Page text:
Last week, I further explored gender identities. This week, I’m doing the same with sexual orientations. My series years ago didn’t mention some of the sexual orientations that are rapidly gaining recognition and descriptive language, and that anyone involved in a teen’s life has a good chance of hearing about; if not in relation to their teen, in relation to a peer. The two most common sexual orientations that I am hearing teens increasingly identify as are asexual and pansexual.
Asexual: If you took biology, “asexual” probably makes you think of spores or plants. However, in humans, asexual describes someone who is not interested in sexual intercourse. This does not necessarily mean that someone who is asexual does not want a partner; many asexual people are not “a-romantic”, and desire romantic partners to share life’s journey with. Someone who is asexual may be romantically attracted to any or all genders.
A key part of asexuality is that an asexual person- while possibly frustrated at our hypersexual media and expectations for teenagers- does not feel intrinsically uncomfortable with their asexuality. It feels like a part of them, even if it’s a part of them that isn’t being recognized or discussed. If someone does not desire sex, and it’s causing them distress and feels wrong, they may have hypoactive sexual desire disorder (which is not a commonly diagnosed disorder in teens, but is an important distinction.)
Anyone can be asexual, but if someone has gone through sexual abuse or similar trauma in childhood, a lack of sexual desire may indicate other problems. Any teen who has suffered through that type of abuse needs an experienced mental health provider (provided they are willing to see one) to help them sort out the aftereffects of sexual trauma, learn coping strategies, and plan for their adult life.
I should also add that an asexual teen is not immune from problems that can come from sexual intercourse, from strong emotions to sexually transmitted infections. Asexual teens may experiment with sexual activity to please a partner, experiment, or try to fit in. If your teen identifies as asexual, they still need to hear messages about pregnancy prevention and safer sex. It is respectful, though, to preface the information with a recognition of their identification as asexual, but an encouragement to know this information “just in case.” If nothing else, they can be a resource for their sexually active friends.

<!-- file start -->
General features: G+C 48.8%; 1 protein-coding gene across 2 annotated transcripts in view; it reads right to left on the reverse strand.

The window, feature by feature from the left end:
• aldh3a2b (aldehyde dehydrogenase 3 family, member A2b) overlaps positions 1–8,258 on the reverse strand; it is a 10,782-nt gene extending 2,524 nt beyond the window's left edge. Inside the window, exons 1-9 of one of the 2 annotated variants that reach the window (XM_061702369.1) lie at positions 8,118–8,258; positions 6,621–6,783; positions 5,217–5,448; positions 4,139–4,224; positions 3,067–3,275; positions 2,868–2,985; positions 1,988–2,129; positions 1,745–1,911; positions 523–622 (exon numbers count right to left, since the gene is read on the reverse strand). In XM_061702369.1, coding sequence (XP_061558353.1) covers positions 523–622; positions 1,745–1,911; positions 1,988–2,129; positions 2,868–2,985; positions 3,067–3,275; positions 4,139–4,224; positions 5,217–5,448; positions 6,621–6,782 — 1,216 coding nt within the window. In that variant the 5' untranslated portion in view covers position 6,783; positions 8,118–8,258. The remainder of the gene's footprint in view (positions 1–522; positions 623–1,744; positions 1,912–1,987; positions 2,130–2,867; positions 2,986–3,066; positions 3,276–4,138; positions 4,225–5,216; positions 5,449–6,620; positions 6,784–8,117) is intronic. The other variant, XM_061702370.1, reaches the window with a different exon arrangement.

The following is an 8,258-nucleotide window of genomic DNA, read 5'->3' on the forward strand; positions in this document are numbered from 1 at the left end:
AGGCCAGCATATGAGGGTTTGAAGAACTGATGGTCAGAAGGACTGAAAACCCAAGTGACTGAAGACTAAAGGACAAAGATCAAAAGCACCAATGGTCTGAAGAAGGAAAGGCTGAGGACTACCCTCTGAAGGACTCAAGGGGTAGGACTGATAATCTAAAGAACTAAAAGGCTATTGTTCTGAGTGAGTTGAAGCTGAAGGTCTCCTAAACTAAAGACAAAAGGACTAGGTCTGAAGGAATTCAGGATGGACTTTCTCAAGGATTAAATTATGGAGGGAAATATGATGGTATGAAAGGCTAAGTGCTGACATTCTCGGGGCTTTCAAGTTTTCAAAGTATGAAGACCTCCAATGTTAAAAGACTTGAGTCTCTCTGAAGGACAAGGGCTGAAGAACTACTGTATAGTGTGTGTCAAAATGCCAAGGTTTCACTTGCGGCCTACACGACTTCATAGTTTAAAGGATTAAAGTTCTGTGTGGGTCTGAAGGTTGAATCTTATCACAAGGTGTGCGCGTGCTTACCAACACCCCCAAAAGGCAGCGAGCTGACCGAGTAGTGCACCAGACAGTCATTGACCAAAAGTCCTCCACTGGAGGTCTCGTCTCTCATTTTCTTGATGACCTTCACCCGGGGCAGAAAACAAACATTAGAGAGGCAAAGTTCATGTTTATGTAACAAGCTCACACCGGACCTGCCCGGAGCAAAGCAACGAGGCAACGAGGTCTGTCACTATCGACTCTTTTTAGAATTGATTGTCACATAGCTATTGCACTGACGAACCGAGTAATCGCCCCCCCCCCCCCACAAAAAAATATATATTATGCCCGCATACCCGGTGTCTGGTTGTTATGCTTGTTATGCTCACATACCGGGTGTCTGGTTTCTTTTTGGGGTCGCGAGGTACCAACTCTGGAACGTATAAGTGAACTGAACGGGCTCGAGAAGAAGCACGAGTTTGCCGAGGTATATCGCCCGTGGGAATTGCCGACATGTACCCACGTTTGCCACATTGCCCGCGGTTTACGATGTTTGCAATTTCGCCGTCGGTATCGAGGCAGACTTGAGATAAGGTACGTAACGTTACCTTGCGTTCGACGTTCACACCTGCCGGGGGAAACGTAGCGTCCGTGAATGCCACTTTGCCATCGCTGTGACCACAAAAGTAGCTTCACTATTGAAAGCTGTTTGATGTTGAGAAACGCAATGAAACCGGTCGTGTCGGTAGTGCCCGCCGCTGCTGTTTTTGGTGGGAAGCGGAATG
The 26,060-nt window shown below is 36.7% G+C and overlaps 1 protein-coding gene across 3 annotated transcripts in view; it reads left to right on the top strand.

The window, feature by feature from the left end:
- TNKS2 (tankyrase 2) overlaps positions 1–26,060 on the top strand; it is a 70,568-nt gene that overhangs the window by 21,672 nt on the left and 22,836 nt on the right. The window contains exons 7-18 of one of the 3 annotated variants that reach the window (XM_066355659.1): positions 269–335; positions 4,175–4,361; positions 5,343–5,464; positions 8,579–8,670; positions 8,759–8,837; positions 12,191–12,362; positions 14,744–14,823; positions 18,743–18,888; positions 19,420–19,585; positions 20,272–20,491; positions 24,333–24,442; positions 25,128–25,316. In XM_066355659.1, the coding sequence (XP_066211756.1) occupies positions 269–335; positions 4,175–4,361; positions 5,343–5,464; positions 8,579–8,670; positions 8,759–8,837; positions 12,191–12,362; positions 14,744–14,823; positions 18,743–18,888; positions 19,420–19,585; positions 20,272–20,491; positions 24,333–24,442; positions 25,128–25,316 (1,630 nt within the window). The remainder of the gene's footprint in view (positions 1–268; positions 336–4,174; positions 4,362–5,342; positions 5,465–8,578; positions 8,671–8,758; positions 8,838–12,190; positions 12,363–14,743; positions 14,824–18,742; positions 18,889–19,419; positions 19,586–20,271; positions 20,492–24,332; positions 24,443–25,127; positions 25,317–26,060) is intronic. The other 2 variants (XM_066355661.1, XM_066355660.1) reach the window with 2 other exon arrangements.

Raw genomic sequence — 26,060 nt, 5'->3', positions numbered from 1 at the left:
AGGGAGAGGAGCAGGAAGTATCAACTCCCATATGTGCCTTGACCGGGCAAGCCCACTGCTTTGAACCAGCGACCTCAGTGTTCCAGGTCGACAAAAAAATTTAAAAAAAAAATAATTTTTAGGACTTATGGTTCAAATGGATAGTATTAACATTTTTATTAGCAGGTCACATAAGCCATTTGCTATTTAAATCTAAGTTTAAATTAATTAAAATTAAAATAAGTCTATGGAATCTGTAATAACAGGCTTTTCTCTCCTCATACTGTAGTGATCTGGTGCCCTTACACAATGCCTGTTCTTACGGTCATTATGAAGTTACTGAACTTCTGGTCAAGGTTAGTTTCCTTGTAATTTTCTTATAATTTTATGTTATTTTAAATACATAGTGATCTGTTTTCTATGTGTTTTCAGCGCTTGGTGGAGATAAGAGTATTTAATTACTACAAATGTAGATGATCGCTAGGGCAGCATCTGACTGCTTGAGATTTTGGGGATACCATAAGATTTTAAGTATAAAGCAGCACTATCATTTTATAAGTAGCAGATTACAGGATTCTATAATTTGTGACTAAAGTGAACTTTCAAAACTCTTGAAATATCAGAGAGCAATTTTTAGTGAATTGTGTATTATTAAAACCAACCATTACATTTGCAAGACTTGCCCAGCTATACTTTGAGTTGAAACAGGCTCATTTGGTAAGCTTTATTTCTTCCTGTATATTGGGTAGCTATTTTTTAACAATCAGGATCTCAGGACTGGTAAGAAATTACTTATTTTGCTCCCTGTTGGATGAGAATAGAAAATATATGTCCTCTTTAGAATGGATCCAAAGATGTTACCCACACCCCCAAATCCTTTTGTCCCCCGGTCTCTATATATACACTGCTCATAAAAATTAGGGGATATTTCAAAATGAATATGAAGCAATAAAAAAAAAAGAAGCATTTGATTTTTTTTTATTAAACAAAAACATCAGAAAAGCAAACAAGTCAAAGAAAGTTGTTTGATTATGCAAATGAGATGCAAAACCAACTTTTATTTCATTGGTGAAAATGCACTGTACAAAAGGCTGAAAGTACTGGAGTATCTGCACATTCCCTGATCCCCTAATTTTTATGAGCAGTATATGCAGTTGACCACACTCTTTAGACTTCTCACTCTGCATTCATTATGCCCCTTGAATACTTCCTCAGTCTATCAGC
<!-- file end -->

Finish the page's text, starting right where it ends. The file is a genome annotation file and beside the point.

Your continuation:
Pansexual: Someone who is pansexual is attracted to all genders. It’s similar to bisexual in this way: someone who is bisexual is attracted to people with a male or female gender identity. Someone who is pansexual includes more genders, such as genderqueer and agender. As teens increasingly identify as non-binary genders, teens also are increasingly reporting attraction to non-binary genders.
Pansexual is also called omnisexual, and someone who is polysexual is attracted to more than just males and females, but not all genders (for example, they may be attracted to a genderqueer person, but not an agender person.)
Given that teens like to try on and discard identities, it can be easy to assign the “newer” sexual orientations to the “just a phase” category. However, there are many adults who identify as asexual or pansexual, as well as other terms that you and I (or anyone!) may not have heard yet. It’s important not to belittle or disregard a teen’s coming out to you as any sexual orientation, as you may be belittling or disregarding a core part of their identity that will stay with them lifelong. Respond with respect, and open-ended questions to try and better understand what your teen is thinking and feeling. As always, if you’re concerned, seek help from an expert in teens and/ or mental health that you and your teen agree on.
Intergenerational conversations about sexual orientation are rarely relaxing or easy. However, they can bring families closer together, and help you gain knowledge of who your teen is, as well as who they are becoming.